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Greek philosophy: impact on Islamic philosophy

DOI: 10.4324/9780415249126-H011-1
Version: v1,  Published online: 1998
Retrieved June 12, 2024, from

Article Summary

During the Hellenistic period (323–43 bc), classical Greek philosophy underwent a radical transformation. From being an essentially Greek product, it developed into a cosmopolitan and eclectic cultural movement in which Greek, Egyptian, Phoenician and other Near Eastern religious and ethical elements coalesced. This transformation is best symbolized by the role Alexandria played as the hub of diverse currents of thought making up the new philosophy.

When the Abbasid Caliphate was founded in Baghdad in 750 ad, the centre of learning gradually moved to the Abbasid capital, which became in due course the heir of Athens and Alexandria as the new cultural metropolis of the medieval world. About two centuries later Cordoba, capital of Muslim Spain, began to vie with Baghdad as the centre of ‘ancient learning’. From Cordoba, Greek–Arabic philosophy and science were transmitted across the Pyrenees to Paris, Bologna and Oxford in the twelfth and the thirteenth centuries.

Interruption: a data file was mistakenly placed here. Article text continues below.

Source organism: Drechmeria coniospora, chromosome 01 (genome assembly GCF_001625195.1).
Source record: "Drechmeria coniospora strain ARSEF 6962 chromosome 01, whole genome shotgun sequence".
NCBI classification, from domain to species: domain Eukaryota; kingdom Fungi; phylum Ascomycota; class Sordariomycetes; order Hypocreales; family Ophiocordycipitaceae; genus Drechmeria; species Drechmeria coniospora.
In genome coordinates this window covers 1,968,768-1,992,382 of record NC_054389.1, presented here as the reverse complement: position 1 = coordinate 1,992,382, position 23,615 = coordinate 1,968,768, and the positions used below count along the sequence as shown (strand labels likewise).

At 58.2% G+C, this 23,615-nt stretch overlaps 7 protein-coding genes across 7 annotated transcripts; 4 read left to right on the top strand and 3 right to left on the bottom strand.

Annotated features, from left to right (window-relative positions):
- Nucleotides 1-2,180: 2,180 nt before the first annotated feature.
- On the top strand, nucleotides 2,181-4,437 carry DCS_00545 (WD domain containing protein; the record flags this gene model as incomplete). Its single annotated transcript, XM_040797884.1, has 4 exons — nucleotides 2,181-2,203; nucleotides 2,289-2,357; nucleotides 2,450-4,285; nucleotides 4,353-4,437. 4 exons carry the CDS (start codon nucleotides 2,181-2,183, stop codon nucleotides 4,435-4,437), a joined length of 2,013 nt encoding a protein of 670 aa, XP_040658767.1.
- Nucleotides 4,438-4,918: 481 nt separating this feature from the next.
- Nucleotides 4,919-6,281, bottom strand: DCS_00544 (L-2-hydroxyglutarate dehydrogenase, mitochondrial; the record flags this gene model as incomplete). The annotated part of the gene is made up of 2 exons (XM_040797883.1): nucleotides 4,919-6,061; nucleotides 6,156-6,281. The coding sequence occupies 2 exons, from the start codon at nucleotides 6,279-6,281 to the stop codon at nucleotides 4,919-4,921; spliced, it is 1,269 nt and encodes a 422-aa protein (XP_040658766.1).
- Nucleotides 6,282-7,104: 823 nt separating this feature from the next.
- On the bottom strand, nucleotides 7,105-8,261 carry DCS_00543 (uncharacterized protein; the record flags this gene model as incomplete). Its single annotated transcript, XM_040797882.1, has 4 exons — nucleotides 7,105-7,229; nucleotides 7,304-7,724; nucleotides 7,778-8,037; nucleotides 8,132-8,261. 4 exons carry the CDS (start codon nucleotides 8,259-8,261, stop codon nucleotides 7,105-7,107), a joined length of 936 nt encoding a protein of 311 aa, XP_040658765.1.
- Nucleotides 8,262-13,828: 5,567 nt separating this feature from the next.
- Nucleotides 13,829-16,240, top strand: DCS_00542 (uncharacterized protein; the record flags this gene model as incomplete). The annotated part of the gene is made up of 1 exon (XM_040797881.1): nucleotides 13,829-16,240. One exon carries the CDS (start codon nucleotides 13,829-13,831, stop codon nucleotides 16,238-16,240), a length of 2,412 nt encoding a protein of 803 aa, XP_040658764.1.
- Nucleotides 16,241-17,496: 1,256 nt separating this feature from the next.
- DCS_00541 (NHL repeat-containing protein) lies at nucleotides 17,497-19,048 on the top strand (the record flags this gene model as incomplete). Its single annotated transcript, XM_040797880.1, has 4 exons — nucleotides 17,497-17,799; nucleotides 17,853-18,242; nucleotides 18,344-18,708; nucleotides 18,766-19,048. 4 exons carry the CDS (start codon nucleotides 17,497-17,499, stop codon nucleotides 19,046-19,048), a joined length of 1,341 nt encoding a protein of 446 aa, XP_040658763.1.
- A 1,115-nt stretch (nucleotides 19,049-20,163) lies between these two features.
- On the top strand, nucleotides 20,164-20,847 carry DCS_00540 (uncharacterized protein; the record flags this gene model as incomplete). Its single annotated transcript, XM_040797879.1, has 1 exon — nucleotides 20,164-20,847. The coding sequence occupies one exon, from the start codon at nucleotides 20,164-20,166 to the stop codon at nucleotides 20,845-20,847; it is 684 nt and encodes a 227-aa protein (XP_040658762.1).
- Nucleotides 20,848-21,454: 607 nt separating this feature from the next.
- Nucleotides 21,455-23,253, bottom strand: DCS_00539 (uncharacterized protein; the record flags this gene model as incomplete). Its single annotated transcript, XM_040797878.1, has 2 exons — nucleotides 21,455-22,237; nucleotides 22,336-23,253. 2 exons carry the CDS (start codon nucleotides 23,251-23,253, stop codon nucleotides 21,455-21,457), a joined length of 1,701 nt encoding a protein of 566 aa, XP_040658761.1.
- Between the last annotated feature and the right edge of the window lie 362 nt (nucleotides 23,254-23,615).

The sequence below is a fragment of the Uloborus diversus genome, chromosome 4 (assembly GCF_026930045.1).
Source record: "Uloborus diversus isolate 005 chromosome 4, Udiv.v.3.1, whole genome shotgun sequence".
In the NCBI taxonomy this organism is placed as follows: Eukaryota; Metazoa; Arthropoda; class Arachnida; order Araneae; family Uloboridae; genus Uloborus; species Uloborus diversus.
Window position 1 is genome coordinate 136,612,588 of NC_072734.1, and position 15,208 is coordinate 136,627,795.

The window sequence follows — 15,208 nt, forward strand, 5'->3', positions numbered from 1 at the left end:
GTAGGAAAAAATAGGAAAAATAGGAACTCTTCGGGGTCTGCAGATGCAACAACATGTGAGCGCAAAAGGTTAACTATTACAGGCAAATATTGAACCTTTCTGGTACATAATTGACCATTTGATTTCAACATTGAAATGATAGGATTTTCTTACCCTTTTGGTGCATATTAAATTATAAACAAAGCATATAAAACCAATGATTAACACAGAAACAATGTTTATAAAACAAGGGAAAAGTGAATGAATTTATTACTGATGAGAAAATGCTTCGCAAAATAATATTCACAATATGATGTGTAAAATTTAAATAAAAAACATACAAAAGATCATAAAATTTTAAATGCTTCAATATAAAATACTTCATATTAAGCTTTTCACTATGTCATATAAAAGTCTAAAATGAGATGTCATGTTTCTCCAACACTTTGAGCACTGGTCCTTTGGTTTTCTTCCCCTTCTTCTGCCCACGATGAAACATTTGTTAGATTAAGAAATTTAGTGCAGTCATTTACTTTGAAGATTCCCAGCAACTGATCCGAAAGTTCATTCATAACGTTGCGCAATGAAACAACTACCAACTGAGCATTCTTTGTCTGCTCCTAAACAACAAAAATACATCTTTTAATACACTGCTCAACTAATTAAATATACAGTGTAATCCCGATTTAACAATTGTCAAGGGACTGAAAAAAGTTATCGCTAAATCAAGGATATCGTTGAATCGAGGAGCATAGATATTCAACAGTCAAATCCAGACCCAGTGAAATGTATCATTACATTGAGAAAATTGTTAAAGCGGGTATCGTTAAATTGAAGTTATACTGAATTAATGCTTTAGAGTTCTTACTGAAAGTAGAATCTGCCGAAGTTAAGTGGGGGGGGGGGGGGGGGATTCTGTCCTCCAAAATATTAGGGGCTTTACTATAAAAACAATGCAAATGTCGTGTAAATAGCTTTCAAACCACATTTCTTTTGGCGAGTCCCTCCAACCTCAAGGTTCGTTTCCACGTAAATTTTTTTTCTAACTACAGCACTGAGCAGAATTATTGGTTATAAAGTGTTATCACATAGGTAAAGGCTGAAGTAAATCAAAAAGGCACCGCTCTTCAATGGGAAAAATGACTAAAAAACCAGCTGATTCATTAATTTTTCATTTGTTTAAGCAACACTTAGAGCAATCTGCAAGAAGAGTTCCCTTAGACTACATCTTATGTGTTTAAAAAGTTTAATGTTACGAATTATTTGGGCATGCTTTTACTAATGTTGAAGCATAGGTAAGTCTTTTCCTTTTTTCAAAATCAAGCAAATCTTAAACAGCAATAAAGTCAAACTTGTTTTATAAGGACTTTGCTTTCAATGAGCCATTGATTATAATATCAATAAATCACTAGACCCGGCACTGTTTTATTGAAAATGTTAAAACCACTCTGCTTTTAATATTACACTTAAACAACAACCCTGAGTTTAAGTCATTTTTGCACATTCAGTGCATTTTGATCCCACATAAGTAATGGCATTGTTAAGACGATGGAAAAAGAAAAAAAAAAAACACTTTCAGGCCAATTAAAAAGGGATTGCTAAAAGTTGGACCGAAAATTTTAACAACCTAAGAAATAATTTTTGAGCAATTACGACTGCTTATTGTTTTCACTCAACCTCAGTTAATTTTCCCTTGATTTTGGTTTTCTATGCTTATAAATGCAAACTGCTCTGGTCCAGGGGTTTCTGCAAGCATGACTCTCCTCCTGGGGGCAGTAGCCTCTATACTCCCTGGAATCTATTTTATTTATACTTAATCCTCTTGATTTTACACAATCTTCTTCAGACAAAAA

The initial reception of Greek–Hellenistic philosophy in the Islamic world was mixed. It was frowned upon at first as being suspiciously foreign or pagan, and was dismissed by conservative theologians, legal scholars and grammarians as pernicious or superfluous. By the middle of the eighth century ad the picture had changed somewhat, with the appearance of the rationalist theologians of Islam known as the Mu‘tazilites, who were thoroughly influenced by the methods of discourse or dialectic favoured by the Muslim philosophers. Of those philosophers, the two outstanding figures of the ninth and tenth centuries were al-Kindi and al-Razi, who hailed Greek philosophy as a form of liberation from the shackles of dogma or blind imitation (taqlid). For al-Kindi, the goals of philosophy are perfectly compatible with those of religion, and, for al-Razi, philosophy was the highest expression of man’s intellectual ambitions and the noblest achievement of that noble people, the Greeks, who were unsurpassed in their quest for wisdom (hikma).

Citing this article:
Fakhry, Majid. Greek philosophy: impact on Islamic philosophy, 1998, doi:10.4324/9780415249126-H011-1. Routledge Encyclopedia of Philosophy, Taylor and Francis,
Copyright © 1998-2024 Routledge.

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